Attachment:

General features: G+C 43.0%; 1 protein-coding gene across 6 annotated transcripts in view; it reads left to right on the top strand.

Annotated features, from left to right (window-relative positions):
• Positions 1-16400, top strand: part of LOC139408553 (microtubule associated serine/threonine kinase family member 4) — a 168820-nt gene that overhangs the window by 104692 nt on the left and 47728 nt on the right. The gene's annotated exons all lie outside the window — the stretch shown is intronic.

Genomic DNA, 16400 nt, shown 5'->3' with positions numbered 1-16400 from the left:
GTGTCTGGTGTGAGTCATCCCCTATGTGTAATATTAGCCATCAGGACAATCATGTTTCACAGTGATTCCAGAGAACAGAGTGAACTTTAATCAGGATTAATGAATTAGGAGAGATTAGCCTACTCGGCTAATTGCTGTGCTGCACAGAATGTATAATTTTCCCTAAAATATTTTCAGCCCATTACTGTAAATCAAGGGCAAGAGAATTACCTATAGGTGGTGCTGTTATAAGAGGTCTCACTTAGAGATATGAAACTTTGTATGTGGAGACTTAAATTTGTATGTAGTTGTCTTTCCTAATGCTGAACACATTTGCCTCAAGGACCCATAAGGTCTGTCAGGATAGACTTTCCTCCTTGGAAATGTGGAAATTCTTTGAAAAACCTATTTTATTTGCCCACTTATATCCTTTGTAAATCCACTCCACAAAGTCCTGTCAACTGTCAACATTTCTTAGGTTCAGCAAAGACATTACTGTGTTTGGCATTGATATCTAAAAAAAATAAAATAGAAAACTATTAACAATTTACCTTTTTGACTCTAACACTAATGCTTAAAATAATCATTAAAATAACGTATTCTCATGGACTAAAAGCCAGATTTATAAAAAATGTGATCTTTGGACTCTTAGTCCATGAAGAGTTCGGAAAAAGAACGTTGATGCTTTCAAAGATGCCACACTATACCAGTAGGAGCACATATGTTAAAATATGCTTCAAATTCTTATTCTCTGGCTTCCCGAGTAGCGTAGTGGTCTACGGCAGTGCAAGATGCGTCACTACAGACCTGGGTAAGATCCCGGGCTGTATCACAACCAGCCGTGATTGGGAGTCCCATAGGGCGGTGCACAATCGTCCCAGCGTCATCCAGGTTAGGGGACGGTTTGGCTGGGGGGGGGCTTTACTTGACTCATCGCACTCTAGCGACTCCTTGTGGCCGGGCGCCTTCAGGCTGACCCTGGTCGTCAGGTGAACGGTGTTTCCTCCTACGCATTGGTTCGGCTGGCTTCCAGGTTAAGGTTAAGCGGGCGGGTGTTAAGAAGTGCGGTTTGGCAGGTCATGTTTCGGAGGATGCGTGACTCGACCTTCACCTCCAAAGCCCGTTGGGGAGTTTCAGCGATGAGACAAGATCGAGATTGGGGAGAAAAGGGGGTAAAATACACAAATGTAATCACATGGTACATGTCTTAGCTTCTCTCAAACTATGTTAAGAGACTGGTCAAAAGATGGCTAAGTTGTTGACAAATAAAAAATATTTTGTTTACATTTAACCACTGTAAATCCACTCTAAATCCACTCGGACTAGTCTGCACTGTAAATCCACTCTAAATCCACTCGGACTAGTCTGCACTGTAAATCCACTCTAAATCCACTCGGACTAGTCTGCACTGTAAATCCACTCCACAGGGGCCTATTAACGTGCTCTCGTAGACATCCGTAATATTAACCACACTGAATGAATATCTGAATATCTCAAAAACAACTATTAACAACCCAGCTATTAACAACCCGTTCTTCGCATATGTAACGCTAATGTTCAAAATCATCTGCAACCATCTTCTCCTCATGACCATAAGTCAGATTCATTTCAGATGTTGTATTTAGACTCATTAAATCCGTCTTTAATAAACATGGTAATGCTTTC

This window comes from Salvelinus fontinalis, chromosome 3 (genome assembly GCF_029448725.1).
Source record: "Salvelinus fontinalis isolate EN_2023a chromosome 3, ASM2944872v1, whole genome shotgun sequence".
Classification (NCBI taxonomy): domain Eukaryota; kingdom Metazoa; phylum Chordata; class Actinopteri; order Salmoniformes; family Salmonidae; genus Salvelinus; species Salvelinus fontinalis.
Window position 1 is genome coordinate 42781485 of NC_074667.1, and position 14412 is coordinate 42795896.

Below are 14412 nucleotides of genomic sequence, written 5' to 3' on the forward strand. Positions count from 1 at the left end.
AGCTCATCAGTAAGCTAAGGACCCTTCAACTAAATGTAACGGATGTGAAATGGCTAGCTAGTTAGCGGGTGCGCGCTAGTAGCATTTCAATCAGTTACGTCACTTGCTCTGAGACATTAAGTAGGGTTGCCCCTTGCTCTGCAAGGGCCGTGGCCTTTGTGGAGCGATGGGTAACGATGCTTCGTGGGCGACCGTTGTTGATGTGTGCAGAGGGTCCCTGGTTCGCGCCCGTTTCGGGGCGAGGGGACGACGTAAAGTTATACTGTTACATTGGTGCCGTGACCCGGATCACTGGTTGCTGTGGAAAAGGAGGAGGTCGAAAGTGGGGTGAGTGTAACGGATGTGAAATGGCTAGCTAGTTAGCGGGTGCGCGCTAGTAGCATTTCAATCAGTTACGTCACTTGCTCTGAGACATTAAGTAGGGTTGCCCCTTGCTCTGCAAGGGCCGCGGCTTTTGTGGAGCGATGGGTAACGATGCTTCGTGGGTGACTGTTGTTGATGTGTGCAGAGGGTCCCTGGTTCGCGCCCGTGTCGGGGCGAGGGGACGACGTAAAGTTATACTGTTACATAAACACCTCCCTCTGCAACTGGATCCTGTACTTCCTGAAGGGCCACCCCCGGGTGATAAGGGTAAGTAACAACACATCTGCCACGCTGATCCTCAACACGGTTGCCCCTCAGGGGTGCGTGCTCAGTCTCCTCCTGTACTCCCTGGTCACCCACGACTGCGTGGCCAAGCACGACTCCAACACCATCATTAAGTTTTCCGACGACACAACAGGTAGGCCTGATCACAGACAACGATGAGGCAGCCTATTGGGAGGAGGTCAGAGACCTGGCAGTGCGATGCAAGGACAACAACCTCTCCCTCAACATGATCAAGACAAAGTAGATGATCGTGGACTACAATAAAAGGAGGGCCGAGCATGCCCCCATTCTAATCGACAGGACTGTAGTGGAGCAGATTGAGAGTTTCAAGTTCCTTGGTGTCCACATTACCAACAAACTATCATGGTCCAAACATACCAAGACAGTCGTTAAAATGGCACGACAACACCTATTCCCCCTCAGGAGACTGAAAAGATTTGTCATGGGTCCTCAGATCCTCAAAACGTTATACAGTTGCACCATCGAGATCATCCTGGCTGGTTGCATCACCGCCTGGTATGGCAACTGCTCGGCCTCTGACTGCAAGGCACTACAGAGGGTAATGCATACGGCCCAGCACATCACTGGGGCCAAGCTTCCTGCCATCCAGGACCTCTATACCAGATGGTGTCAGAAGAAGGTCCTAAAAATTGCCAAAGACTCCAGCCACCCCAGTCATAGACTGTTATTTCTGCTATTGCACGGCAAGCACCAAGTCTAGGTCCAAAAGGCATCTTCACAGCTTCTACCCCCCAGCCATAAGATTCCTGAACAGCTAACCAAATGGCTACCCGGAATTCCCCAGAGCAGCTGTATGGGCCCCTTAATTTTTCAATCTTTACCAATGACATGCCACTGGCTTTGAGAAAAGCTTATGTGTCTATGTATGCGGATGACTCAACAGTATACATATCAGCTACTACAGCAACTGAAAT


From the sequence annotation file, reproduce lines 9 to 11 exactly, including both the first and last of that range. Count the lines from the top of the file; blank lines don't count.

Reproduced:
Window position 1 is genome coordinate 42781485 of NC_074667.1, and position 14412 is coordinate 42795896.

Below are 14412 nucleotides of genomic sequence, written 5' to 3' on the forward strand. Positions count from 1 at the left end.
AGCTCATCAGTAAGCTAAGGACCCTTCAACTAAATGTAACGGATGTGAAATGGCTAGCTAGTTAGCGGGTGCGCGCTAGTAGCATTTCAATCAGTTACGTCACTTGCTCTGAGACATTAAGTAGGGTTGCCCCTTGCTCTGCAAGGGCCGTGGCCTTTGTGGAGCGATGGGTAACGATGCTTCGTGGGCGACCGTTGTTGATGTGTGCAGAGGGTCCCTGGTTCGCGCCCGTTTCGGGGCGAGGGGACGACGTAAAGTTATACTGTTACATTGGTGCCGTGACCCGGATCACTGGTTGCTGTGGAAAAGGAGGAGGTCGAAAGTGGGGTGAGTGTAACGGATGTGAAATGGCTAGCTAGTTAGCGGGTGCGCGCTAGTAGCATTTCAATCAGTTACGTCACTTGCTCTGAGACATTAAGTAGGGTTGCCCCTTGCTCTGCAAGGGCCGCGGCTTTTGTGGAGCGATGGGTAACGATGCTTCGTGGGTGACTGTTGTTGATGTGTGCAGAGGGTCCCTGGTTCGCGCCCGTGTCGGGGCGAGGGGACGACGTAAAGTTATACTGTTACATAAACACCTCCCTCTGCAACTGGATCCTGTACTTCCTGAAGGGCCACCCCCGGGTGATAAGGGTAAGTAACAACACATCTGCCACGCTGATCCTCAACACGGTTGCCCCTCAGGGGTGCGTGCTCAGTCTCCTCCTGTACTCCCTGGTCACCCACGACTGCGTGGCCAAGCACGACTCCAACACCATCATTAAGTTTTCCGACGACACAACAGGTAGGCCTGATCACAGACAACGATGAGGCAGCCTATTGGGAGGAGGTCAGAGACCTGGCAGTGCGATGCAAGGACAACAACCTCTCCCTCAACATGATCAAGACAAAGTAGATGATCGTGGACTACAATAAAAGGAGGGCCGAGCATGCCCCCATTCTAATCGACAGGACTGTAGTGGAGCAGATTGAGAGTTTCAAGTTCCTTGGTGTCCACATTACCAACAAACTATCATGGTCCAAACATACCAAGACAGTCGTTAAAATGGCACGACAACACCTATTCCCCCTCAGGAGACTGAAAAGATTTGTCATGGGTCCTCAGATCCTCAAAACGTTATACAGTTGCACCATCGAGATCATCCTGGCTGGTTGCATCACCGCCTGGTATGGCAACTGCTCGGCCTCTGACTGCAAGGCACTACAGAGGGTAATGCATACGGCCCAGCACATCACTGGGGCCAAGCTTCCTGCCATCCAGGACCTCTATACCAGATGGTGTCAGAAGAAGGTCCTAAAAATTGCCAAAGACTCCAGCCACCCCAGTCATAGACTGTTATTTCTGCTATTGCACGGCAAGCACCAAGTCTAGGTCCAAAAGGCATCTTCACAGCTTCTACCCCCCAGCCATAAGATTCCTGAACAGCTAACCAAATGGCTACCCGGAATTCCCCAGAGCAGCTGTATGGGCCCCTTAATTTTTCAATCTTTACCAATGACATGCCACTGGCTTTGAGAAAAGCTTATGTGTCTATGTATGCGGATGACTCAACAGTATACATATCAGCTACTACAGCAACTGAAAT